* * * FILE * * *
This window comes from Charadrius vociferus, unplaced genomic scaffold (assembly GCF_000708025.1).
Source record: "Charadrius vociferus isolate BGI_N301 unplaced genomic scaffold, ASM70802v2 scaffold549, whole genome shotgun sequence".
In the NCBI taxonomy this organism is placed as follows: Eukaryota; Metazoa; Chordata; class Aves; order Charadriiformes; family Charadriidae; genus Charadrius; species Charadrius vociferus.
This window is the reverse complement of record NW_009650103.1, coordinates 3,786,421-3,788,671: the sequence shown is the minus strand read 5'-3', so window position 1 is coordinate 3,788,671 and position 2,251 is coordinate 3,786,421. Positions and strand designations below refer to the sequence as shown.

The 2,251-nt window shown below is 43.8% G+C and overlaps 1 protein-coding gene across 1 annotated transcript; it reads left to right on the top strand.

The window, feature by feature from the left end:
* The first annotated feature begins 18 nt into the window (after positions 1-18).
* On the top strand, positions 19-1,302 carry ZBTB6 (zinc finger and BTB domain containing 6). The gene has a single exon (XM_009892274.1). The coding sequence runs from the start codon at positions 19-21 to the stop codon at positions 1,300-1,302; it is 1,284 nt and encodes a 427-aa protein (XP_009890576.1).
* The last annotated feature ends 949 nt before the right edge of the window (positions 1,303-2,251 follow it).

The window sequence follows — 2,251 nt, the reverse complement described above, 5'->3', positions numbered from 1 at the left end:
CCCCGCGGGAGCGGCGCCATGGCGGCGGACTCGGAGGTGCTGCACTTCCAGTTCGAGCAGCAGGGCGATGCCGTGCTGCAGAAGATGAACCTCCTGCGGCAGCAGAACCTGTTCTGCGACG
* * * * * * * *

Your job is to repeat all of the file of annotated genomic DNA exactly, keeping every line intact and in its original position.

This window comes from Charadrius vociferus, unplaced genomic scaffold (assembly GCF_000708025.1).
Source record: "Charadrius vociferus isolate BGI_N301 unplaced genomic scaffold, ASM70802v2 scaffold549, whole genome shotgun sequence".
In the NCBI taxonomy this organism is placed as follows: Eukaryota; Metazoa; Chordata; class Aves; order Charadriiformes; family Charadriidae; genus Charadrius; species Charadrius vociferus.
This window is the reverse complement of record NW_009650103.1, coordinates 3,786,421-3,788,671: the sequence shown is the minus strand read 5'-3', so window position 1 is coordinate 3,788,671 and position 2,251 is coordinate 3,786,421. Positions and strand designations below refer to the sequence as shown.

The 2,251-nt window shown below is 43.8% G+C and overlaps 1 protein-coding gene across 1 annotated transcript; it reads left to right on the top strand.

The window, feature by feature from the left end:
* The first annotated feature begins 18 nt into the window (after positions 1-18).
* On the top strand, positions 19-1,302 carry ZBTB6 (zinc finger and BTB domain containing 6). The gene has a single exon (XM_009892274.1). The coding sequence runs from the start codon at positions 19-21 to the stop codon at positions 1,300-1,302; it is 1,284 nt and encodes a 427-aa protein (XP_009890576.1).
* The last annotated feature ends 949 nt before the right edge of the window (positions 1,303-2,251 follow it).

The window sequence follows — 2,251 nt, the reverse complement described above, 5'->3', positions numbered from 1 at the left end:
CCCCGCGGGAGCGGCGCCATGGCGGCGGACTCGGAGGTGCTGCACTTCCAGTTCGAGCAGCAGGGCGATGCCGTGCTGCAGAAGATGAACCTCCTGCGGCAGCAGAACCTGTTCTGCGACG